March 1, 2023

Mad Max

Mad Max

Crazy gonzo revenge exploitation movie MAD MAX was Director George Miller's 1979 debut that spawned a multi-film franchise and propelled Mel Gibson to Hollywood stardom. Inspired by real-life fuel pump shortages and outbreaks of civil disobedience during the global oil crisis in the 70's, Miller conjured up a grim vision of civilisation on the edge of apocalypse, with the fabric of society collapsing and morality correspondingly decaying. A world where murderous gangs of highway roaming bikers led by villains named Toecutter terrorize rural communities, with only the under-funded Main Force Patrol around to uphold the law, and a place where hotshot cop Max Rockatansky (Gibson) will eventually set out to exact a very personal revenge.
It doesn't take a lot of imagination to think of Australia as a barren, irradiated wasteland but that's not where Miller's genius and ingenuity ends as he conjures up an inventive world - ripe for expansion as further instalments of the franchise will prove - and spectacular stunts which imbue the film with a constant sense of motion and pushed the envelope of guerrilla action film-making. Though time leaves the original MAD MAX feeling a little crude and raw in comparison to its bigger budget sequels, this is still an exciting and often intense slice of genre film making which makes for continuing compelling viewing.

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Mad Max

Sidey: It's all about the maxes this

Reegs: week. Yeah.

Sidey: Kicking off, I think in the logical place with Mad Max 1979. One year after I was born.

Reegs: Yeah.

Sidey: Which is not interesting. These are all on prime, so that was like completely by chance. No.

Reegs: yeah. The whole series are, I wish I had time to watch all of them. Was this the first time you'd seen

Sidey: Right. So going into it, I was like, I've seen this before. I would've sworn. And I'm still like pretty certain I had seen it, but I couldn't remember anything when I was watching it. I was like, don't remember that. Don't remember any of this. Yeah. Don't, so it

Reegs: don't, don't remember that. It sets up the premise of the film saw right at the very end.

Sidey: Yeah. It felt like I was watching it for the first time, so let's just say that it was

Reegs: yeah. Yeah. This was maybe the second or third time I watched it and I had the same sort of experience, like, oh yeah. Right. It's a crazy seventies. Yeah. Like exploitation, revenge movie. Do, how, how do I not remember that?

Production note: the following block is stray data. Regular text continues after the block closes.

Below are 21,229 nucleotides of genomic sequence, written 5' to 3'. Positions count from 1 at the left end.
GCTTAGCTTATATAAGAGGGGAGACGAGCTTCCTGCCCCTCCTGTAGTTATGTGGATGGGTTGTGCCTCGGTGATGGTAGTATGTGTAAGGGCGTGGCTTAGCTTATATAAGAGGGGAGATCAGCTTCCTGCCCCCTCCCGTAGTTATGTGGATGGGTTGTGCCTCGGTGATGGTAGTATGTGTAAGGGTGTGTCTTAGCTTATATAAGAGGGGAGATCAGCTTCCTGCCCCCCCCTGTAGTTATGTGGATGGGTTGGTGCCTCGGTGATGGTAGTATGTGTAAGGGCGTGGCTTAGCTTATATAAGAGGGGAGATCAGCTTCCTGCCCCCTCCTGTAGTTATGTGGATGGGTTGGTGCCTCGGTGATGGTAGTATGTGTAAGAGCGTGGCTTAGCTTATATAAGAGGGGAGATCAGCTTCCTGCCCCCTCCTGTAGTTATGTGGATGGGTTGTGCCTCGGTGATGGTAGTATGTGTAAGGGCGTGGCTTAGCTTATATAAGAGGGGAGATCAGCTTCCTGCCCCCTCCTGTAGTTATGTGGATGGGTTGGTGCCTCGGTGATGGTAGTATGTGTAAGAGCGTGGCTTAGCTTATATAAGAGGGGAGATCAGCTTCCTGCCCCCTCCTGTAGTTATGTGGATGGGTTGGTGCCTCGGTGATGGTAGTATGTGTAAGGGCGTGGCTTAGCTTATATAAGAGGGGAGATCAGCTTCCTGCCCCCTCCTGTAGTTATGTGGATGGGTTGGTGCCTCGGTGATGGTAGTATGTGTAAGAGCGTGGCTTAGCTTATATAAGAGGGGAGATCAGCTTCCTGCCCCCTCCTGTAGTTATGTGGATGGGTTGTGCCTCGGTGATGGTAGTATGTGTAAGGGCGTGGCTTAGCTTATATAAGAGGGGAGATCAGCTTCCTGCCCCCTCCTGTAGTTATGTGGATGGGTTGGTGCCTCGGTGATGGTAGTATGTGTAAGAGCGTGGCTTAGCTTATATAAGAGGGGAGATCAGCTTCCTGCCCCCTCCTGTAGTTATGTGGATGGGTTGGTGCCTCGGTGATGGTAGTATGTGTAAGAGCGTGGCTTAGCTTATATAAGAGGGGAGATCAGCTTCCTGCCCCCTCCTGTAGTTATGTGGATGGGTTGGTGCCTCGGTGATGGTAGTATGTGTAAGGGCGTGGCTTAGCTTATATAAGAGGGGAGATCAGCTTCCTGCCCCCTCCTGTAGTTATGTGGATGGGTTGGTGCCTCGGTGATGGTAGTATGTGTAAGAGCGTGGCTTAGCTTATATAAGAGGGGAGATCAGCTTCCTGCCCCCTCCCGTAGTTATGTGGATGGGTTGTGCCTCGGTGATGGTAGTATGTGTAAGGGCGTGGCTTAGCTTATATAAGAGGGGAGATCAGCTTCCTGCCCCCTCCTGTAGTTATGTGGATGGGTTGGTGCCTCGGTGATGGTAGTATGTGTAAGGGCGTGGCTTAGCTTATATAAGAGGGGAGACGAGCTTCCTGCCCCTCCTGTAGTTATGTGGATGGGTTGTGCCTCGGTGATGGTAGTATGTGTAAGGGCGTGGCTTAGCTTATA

But yeah, mad Max, So this is director George Miller's debut. And the backstory that gets filled in later in all that other stuff is not really there in, in this movie.

We, we get the title of a few years from.

Sidey: mm-hmm.

Reegs: and uh, it's not kind of post apocalypses as it's, as you sort of expect from the Mad Max franchise. It's sort of may just before or as the apocalypses happening the fabric of society and its infrastructure is starting to collapse. You know, it's a place in Australia where.

Gangs roam the highways and small towns, and they cruise from place to place, bent on destruction and rape and all that stuff. But yet they still report it on the news. And it's also on the, you know, the news as all goes. So the world isn't quite a lawless, irradiated wasteland, but it's on its way.

Sidey: They've got a remnants of a police force. Yes. The M F P.

Reegs: The Main Force patrol side.

And they're, they're basically almost as homicidal as the gangs that they chase and they're tasked with trying to impose some kind of law in this outback.

Sidey: Yeah. We we're thrown into some action pretty much straight away with the night,

Reegs: the night rider.

Yeah. So it's like this furious chase sequence. Like there's several spectacular car crashes and wrecks. There's like one that goes straight through a caravan, I think like strongly reminiscent of stuff that you see on top gear about 20 years later with them

Sidey: not as good

Reegs: not, not as good. And yeah, it's the, the night rider.

He what does he say about himself? He calls himself the suicide machine or something. It's amazing. The fuel injected suicide machine. That's what he calls himself. And it, yeah. So he, he comes out and causes load of carnage.

Sidey: Well he's, he kills one of the MFPs and steal his, steals his wagon cuz he's, they're part of a, a motorcycle gang, like a Hell's Angel kind of proxy, I guess.

Yeah. Yeah. And so, yeah, he's going down the road with his lady in the passenger seat just screaming constantly and like a rampage. Yeah. He's, he's like fucking lost the plot.

Reegs: And they send out the top guy, which is Max Roski. That's Mel Gibson.

Sidey: I've had another Cism on this. . Oh, right. I thought Mel Gibson played Mad Max.

When did he?

Reegs: very young in

Sidey: was like, that is him. It's like, get the fuck

Reegs: out . Yeah, yeah,

Sidey: yeah.

That happened.

Reegs: He makes his badass credentials known by immediately playing chicken with a guy. He's, they're in these bright yellow and blue, 1976 Ford Falcon XB side.

And he runs him off the road into the night rider, into a load of crash cars. I don't think it was Michael Knight.

Sidey: No. No

Reegs: night rider.

Sidey: No. His hair wasn't as good.

Reegs: It's a really funny joke. In the next scene where we see Max at. With his son named Sprague and he's drinking a beer and there's like sexy saxophone music of the type that might be in the seventies music where somebody's like thinking about what might just have happened and then they cut and it's his wife playing the

Sidey: saxophone.

I did all of that actually

Reegs: And they play happy families and she's grumpy when he has to go back to work and he grabs this Halloween ghoul mask and they do this sign language. I'm crazy about you type thing.

Sidey: that's right. But he is fairly disgruntled about the whole police business. It's sort of reached. at the end of its life for him. He's not that into it. It's just a endless catalog of, you know, chasing bad guys and misery and crashes and stuff. Yeah. So he's kind of had his, his his fill of that, but they kind of bribe him or coerced him into staying by giving him a, the latest, souped up new wagon.

And he's stole, he's into it.

Reegs: And it is a crazy machine as well, and it is his iconic car that you see throughout the rest of the series.